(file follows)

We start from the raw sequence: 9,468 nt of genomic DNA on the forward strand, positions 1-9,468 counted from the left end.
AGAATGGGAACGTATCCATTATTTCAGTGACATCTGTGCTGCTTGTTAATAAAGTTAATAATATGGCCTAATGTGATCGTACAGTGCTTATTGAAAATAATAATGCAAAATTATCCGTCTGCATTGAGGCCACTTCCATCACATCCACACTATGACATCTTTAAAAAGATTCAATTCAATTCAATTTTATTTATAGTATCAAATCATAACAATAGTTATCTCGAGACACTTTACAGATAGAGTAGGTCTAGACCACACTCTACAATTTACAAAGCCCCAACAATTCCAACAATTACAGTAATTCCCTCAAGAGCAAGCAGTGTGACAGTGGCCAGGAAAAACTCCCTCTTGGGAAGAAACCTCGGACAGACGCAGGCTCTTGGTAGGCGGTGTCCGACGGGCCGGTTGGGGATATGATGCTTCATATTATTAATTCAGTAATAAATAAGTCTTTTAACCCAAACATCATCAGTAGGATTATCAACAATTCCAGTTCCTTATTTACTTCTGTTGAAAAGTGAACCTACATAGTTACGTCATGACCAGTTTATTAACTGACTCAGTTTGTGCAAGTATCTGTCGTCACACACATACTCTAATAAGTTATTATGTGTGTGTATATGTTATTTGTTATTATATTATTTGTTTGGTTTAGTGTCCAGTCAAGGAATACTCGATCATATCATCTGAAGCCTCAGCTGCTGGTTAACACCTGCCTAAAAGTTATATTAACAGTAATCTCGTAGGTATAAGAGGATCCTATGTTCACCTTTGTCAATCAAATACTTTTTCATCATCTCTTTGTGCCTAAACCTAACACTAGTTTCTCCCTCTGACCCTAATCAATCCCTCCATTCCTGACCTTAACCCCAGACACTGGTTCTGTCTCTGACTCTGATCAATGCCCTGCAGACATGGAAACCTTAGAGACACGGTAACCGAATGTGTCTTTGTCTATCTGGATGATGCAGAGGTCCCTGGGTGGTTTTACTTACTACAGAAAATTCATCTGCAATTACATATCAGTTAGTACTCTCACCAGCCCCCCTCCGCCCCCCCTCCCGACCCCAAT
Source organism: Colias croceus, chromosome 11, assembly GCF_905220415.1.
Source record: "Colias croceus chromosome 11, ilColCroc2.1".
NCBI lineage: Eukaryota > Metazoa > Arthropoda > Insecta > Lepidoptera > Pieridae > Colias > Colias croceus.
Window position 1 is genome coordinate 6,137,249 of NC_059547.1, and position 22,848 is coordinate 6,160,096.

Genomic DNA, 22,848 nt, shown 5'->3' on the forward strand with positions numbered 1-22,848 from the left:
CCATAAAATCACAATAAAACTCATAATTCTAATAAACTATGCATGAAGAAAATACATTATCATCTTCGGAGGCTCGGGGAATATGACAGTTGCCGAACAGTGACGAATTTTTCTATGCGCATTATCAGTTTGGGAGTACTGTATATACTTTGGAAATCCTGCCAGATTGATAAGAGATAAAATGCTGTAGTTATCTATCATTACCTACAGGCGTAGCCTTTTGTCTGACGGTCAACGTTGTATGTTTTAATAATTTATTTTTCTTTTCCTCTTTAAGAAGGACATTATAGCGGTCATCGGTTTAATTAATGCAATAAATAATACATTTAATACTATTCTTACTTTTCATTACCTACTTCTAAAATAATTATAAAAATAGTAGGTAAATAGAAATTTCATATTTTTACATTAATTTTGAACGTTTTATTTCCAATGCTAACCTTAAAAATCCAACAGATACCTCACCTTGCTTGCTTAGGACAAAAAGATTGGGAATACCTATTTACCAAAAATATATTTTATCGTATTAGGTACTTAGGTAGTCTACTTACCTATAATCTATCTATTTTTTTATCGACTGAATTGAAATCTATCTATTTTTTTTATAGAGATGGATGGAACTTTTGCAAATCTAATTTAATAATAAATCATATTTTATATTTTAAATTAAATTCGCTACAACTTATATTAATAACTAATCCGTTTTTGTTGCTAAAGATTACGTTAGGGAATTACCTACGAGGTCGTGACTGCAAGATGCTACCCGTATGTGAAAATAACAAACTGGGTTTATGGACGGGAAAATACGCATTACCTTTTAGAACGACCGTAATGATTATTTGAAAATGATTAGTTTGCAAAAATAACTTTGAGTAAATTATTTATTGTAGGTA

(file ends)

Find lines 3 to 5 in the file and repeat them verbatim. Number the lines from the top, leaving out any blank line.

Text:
Source organism: Colias croceus, chromosome 11, assembly GCF_905220415.1.
Source record: "Colias croceus chromosome 11, ilColCroc2.1".
NCBI lineage: Eukaryota > Metazoa > Arthropoda > Insecta > Lepidoptera > Pieridae > Colias > Colias croceus.